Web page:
DesignTO Youth is a community engagement program which offers youth access to creative disciplines and professionals, culminating in a public exhibition of their work. Working in partnership with SKETCH Working Arts, this year’s DesignTO Youth program focuses on place making, involving critical reflections on our individual and collective relationships to space.
Delivered in the form of a six-week residency program plus DesignTO Festival exhibition, youth artists are given opportunities to engage with and discuss civic issues and public space through talks and workshops. The program features talks with Gallery TPW Executive Director Noa Bronstein, artists Benjamin de Boer, Phat Le, Florence Yee and Arezu Salamzadeh, and planner and community organizer Chiyi Tam, plus an empathy mapping workshop with Urban Minds, a non-profit youth engagement organization.
Youth artists include dairysam, Yasmine Hassen, Brian Jiang, Enna Kim, Winston LeYonnick, and Ashley Meza-Wong working across different artistic and design disciplines.
Established in 2019, DesignTO Youth is a program that provides youth with access to creative disciplines and professionals. The program works with local artists and designers and community collaborators like schools, non-profit organizations, and community groups that are already actively engaging with youth.
‘DesignTO Youth’ is organized by DesignTO in partnership with SKETCH Arts, and supported by the City of Toronto (Economic Development & Culture), Pivot Design Group, Spin Master and Shopify.
dairysam is a brown, disabled and queer artist who loves working with all mediums, such as illustration, print, ceramics, poetry, textile arts, and much more! They play with colours, character and stories.
Yasmine Hassen is a multidisciplinary artist, mover, and maker rooted in decolonial approaches to bridging gaps and finding intersections between Black liberation, belonging, and community. They live and create on the stolen land of Turtle Island on the traditional territory of the Haudenosaunee, Anishinabewaki ᐊᓂᔑᓈᐯᐗᑭ, Wendake-Nionwentsïo, and Mississaugas of the Credit First Nation, which has been the meeting place and land of Indigenous, Inuit, and Métis peoples from across Turtle Island since time immemorial. Yas stands in solidarity with land defenders, water protectors and Black freedom fighters. Their work is often grounded in multisensorial mediums as a way to tell stories that centre 2SQTBIPOC experiences of resistance through the intersections of movement, sonic production and collaging.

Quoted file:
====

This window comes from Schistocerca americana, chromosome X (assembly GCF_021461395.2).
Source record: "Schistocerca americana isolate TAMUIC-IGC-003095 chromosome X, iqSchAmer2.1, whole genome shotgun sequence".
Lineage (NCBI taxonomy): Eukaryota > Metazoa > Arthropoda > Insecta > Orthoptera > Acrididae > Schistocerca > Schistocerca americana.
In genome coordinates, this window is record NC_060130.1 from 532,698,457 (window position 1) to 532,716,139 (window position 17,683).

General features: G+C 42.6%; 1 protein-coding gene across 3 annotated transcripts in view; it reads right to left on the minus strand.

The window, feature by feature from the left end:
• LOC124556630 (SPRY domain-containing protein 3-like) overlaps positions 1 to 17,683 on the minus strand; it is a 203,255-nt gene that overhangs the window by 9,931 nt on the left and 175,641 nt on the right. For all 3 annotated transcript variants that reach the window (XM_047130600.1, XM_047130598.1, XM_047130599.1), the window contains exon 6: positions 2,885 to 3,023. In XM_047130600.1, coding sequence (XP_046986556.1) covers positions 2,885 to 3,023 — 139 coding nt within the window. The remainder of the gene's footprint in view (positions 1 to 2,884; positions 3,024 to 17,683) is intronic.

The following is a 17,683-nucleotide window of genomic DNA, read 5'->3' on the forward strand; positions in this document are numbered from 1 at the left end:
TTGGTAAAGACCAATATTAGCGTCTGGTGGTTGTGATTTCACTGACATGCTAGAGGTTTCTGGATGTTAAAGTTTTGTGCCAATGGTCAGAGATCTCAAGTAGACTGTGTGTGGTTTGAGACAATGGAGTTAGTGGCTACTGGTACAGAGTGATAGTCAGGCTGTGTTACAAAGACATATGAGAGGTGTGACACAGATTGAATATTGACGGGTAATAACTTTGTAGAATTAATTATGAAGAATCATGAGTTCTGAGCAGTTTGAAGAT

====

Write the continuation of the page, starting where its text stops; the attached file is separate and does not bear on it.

Brian Jiang (they/them) is a queer Tkaronto-based multidisciplinary artist and designer of Chinese descent. Their works explore topics such as identity, queerness, and community building through illustration, painting, and animation media. Brian finds inspiration in the formal qualities of folk art, 60s Japanese graphic design, Surrealism, print ephemera and the natural world. They hold a Bachelors of Design (Illustration) from OCAD University. Brian has created work for LinkedIn, StreetARToronto, Pride Toronto and more.
Enna Kim (fongkikid) is a Toronto-based interdisciplinary artist, researcher and storyteller. Enna explores the dimensions between her hyphenated Korean-Canadian identity through animation, world-building, long-distance running, murals and zines. She has painted outdoor murals for The Patch Project, StreetARToronto, STEPS Public Art, Riverside BIA, Cabbagetown BIA and Burning Man. Enna has exhibited work at the Art Gallery of Ontario, CNE, Trinity Square Video, InterAccess Gallery, OCAD University and Xpace Cultural Centre. Enna is currently pursuing a master’s degree at York University.
Winston LeYonnick is a multidisciplinary artist from Toronto. He began taking art lessons from an underground art school on Queen Street, where he learned realism. He organized an art fundraiser for “LGBT hotline” where he auctioned images of the African diaspora and their identities through portraits. As a multidisciplinary artist, he expresses himself through paint, digital art, photography, graffiti and film. Winston navigates and adapts to new techniques, skills, and technology naturally as needed, while staying authentic to himself, his roots and the arts he displays to the public.
Ashley Meza-Wong is an Ecuadorian Canadian artist based in Toronto/Tkaronto, Canada. Her work encompasses a mixture of images, sounds and writing. Driven by curiosity, her pieces explore the complexities of identities and belonging through stories seldom represented. Ashley’s projects have been exhibited at Gallery 44, Inside Out Film Festival, and Ryerson University. She is currently forging design pathways using several materials as an inquiry towards equitable urban systems.